Unfortunately, this practice eventually incurs a little something called traction alopecia, which a few of the gyaldem back then didn’t even know they were experiencing. In short, traction alopecia is hair loss caused by hair being pulled over an extended period of time. The “loss of edges”, a beauty strife commonly discussed within the Black community, often alludes to the damage done by this very culprit.
I’ve definitely been there, done that, and tried to sell the t-shirt on eBay. Even though I only experienced traction alopecia on a minor scale, the entire restorative process (featuring a lot of unlearning) put the fear of the follicle gods into me. Many years down the line, I’d now like to believe that I’m the Chairwoman of the Board for the #LetBabyHairsBreathe committee. It’s a mantra, a movement and a philosophy (please get in touch if you’ve like to donate to the cause).
Re-growing or thickening your edges can be a long and painful process. If you’re like me, you probably bought into every product on the market, from Jamaican castor oil to T444z. Although I can’t guarantee which product will work for you, I can assure you that as long as there hasn’t been any irreversible damage done to your edges, they will grow back. It’s just a matter of time. If there’s anything I want you to take from this post, it’s that hair can always grow back.
How? You ask, well sometimes it’s just best to leave your hair be and let it do its thing. In part, wigs taught me that. In between each of the stages below, I wore wigs – and a variety of them too – and saw incredible growth, plus avoided breakage! As long as did the general hair care e.g. moisturising often, and washing and deep conditioning in between re-cornrowing, my hair was doing all the work underneath my wig cap. Without a shadow of a doubt, wigs are still one of my favourite protective styles (and I take joy in naming each unit I acquire).
My power puff & I, September 2019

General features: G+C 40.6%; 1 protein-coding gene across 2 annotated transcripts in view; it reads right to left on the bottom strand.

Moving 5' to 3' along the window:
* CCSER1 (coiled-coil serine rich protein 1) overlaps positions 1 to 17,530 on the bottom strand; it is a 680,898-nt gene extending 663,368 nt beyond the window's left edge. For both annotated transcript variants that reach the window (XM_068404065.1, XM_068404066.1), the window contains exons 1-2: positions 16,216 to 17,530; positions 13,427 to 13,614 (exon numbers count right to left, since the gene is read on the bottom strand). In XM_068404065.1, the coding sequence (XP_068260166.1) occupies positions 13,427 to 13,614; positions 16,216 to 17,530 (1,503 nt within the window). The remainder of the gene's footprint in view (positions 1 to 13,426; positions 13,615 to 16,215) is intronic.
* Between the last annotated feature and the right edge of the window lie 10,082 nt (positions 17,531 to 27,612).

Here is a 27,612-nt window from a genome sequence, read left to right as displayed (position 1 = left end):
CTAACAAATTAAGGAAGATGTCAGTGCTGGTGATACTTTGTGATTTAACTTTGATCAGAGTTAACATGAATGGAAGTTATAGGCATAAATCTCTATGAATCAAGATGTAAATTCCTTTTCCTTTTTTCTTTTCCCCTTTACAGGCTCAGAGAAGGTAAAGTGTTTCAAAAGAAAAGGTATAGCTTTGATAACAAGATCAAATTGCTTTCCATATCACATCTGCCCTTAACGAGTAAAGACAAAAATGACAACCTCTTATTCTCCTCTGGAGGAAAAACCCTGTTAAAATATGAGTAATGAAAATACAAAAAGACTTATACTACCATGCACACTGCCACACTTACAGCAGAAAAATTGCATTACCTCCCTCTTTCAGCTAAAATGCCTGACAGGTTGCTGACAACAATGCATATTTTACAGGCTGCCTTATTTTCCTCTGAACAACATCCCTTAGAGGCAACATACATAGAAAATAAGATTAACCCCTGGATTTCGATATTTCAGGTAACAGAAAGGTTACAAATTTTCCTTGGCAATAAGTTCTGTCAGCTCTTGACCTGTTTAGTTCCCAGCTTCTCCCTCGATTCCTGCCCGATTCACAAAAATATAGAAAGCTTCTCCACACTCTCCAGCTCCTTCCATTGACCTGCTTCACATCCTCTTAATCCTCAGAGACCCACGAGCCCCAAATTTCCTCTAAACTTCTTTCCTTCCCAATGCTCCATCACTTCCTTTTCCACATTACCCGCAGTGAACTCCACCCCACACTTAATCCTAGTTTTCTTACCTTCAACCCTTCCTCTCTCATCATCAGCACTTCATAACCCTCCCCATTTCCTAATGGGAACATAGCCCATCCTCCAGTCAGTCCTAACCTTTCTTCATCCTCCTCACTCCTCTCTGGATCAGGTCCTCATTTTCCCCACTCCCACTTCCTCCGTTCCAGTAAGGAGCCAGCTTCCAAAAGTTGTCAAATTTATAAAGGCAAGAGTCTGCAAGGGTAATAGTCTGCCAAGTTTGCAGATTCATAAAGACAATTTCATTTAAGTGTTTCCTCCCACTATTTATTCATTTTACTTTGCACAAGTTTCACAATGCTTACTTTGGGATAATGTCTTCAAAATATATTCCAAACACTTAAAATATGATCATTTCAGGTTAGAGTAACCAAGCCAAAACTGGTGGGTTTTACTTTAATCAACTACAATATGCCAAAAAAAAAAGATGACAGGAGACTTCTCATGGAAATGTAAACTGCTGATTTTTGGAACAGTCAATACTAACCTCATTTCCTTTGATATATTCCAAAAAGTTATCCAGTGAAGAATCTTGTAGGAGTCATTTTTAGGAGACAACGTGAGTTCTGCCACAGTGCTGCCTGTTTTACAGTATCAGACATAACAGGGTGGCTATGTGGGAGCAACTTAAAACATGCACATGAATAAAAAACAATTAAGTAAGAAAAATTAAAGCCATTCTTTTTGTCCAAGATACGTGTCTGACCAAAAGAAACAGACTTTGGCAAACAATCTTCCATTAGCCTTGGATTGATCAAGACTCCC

In addition to my personal camera roll, the DMX Challenge on Instagram evidenced that versatility is the secret weapon of our hair. Apart from obviously making you look different, I wholeheartedly believe that with each new hairstyle comes a different persona, a different vibe, a different je ne sais quoi. That’s one of the reasons why my man should never come at me with that whole “wE sHoUlD sEe OtHeR pEoPle” mess because I’d really just switch up my hairstyle and terminate the entire conversation. I’ll go from good ole’ Mo to blunt cut Bobianna in burgundy, and she’s a completely different babe, so now what sir?!
I’ve been a born-again Naturalista for 3 years now (since my last shave) and I’m enjoying it. Whenever my natural hair comes out to play in person or on socials, I still get so taken back when I receive compliments. Why? It’s taken me YEARS of work to get to this place of progress (not perfection); I’ve battled with so many negative emotions regarding my natural hair in the past, particularly self-hate. So trust me, after the initial, momentary shock, I really do feel all warm and fuzzy inside when somebody compliments the fruits of my labour.
However, I also want to flag that I’m still learning, I’m still studying Naturalology 101… and I’ll probably be in this class for a while. I just thank God for the resources that are now available online. There is literally a YouTube video, website, or Reddit thread for any question you have, from products to techniques. Use all that you have at your disposal to learn and don’t be discouraged if you don’t see results overnight.
After all, every natural hair journey is just a series of trials, errors, and “here we go agains”.